Reference

The example SYM_ENCRYPT configuration in this procedure shows commonly used parameters. Refer to JGroups documentation for the full set of available parameters.

Chapter 3. Data Grid Ports and Protocols

As Data Grid distributes data across your network and can establish connections for external client requests, you should be aware of the ports and protocols that Data Grid uses to handle network traffic.

If run Data Grid as a remote server then you might need to allow remote clients through your firewall. Likewise, you should adjust ports that Data Grid nodes use for cluster communication to prevent conflicts or network issues.

3.1. Data Grid Server Ports and Protocols

Data Grid Server exposes endpoints on your network for remote client access.

PortProtocolDescription

11222

TCP

Hot Rod and REST endpoint

11221

TCP

Memcached endpoint, which is disabled by default.

3.1.1. Configuring Network Firewalls for Remote Connections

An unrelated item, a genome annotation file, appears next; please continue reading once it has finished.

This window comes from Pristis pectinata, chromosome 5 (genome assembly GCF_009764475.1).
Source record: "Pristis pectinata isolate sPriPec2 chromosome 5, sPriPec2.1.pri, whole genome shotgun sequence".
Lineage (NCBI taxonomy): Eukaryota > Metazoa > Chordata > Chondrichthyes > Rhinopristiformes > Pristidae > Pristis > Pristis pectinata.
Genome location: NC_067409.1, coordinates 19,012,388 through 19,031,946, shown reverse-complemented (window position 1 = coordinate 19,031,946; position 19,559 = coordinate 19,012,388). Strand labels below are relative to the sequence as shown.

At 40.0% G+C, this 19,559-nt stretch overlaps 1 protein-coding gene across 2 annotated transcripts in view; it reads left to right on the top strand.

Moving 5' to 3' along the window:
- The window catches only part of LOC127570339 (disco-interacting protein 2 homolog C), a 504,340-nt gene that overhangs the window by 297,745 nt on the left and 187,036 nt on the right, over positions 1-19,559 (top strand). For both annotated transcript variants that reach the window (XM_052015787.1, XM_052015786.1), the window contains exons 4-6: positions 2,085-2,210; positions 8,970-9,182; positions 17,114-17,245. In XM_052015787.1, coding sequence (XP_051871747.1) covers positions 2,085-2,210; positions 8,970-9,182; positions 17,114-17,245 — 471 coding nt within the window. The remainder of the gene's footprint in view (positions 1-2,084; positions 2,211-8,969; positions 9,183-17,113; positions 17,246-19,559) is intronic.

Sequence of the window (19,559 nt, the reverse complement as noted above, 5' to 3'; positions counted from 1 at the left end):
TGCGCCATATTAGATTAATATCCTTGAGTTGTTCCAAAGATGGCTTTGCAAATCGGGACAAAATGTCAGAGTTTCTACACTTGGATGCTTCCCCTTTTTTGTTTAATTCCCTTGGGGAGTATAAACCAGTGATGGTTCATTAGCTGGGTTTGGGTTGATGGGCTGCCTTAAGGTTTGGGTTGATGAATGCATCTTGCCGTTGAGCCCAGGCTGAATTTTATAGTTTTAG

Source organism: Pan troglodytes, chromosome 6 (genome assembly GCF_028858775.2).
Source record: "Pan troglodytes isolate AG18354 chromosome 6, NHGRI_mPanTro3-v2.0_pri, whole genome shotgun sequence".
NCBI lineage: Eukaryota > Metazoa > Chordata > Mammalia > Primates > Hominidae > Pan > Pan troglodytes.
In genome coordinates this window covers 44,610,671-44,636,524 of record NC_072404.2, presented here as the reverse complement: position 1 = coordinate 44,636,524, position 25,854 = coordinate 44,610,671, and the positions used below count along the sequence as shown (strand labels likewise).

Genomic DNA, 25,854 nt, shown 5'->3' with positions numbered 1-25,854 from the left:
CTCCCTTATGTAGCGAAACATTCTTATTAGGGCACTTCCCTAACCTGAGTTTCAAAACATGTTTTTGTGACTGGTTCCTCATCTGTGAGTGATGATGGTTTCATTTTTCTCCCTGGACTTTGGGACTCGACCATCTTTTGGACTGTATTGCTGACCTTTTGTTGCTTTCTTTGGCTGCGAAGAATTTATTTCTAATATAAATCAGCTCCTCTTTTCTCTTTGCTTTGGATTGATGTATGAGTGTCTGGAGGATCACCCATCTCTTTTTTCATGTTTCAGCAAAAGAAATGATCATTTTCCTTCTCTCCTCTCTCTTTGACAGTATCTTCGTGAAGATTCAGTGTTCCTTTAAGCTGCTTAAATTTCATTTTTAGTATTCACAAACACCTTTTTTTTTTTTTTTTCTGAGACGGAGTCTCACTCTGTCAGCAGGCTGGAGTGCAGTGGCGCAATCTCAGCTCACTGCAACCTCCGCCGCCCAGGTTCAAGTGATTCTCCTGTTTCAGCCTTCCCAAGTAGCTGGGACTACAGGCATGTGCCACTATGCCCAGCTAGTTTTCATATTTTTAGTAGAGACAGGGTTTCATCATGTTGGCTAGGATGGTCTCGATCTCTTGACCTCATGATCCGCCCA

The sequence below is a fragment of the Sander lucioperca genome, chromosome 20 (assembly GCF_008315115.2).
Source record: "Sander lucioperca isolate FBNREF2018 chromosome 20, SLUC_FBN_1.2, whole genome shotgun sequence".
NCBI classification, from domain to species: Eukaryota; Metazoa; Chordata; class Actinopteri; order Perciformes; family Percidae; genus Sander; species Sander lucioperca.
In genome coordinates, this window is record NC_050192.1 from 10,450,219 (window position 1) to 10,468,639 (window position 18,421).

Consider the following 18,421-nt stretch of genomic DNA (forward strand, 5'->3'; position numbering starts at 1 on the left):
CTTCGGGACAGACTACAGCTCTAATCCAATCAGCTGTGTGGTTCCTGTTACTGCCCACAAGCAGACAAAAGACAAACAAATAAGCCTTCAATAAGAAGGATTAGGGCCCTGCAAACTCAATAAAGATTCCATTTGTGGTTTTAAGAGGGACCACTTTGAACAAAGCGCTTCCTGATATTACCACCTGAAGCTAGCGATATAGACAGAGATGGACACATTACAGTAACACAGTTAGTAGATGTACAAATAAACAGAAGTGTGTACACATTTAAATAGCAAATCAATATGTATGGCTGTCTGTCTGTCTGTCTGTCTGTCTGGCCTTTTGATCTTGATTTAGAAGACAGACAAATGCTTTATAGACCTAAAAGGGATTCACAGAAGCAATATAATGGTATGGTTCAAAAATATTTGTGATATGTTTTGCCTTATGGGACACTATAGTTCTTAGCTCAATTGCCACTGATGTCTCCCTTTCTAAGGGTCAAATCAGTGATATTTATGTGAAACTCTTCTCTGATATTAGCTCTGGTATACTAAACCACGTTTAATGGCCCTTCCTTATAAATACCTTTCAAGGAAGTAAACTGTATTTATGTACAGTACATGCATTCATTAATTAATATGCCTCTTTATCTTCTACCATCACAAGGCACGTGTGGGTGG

Adjust any firewall rules to allow traffic between the server and external clients.

Procedure

On Red Hat Enterprise Linux (RHEL) workstations, for example, you can allow traffic to port 11222 with firewalld as follows:

# firewall-cmd --add-port=11222/tcp --permanent
success
# firewall-cmd --list-ports | grep 11222
11222/tcp

To configure firewall rules that apply across a network, you can use the nftables utility.

3.2. TCP and UDP Ports for Cluster Traffic

Data Grid uses the following ports for cluster transport messages:

Default PortProtocolDescription

7800

TCP/UDP

JGroups cluster bind port

46655

UDP

JGroups multicast

Cross-Site Replication

Data Grid uses the following ports for the JGroups RELAY2 protocol:

7900
For Data Grid clusters running on OpenShift.
7800
If using UDP for traffic between nodes and TCP for traffic between clusters.
7801
If using TCP for traffic between nodes and TCP for traffic between clusters.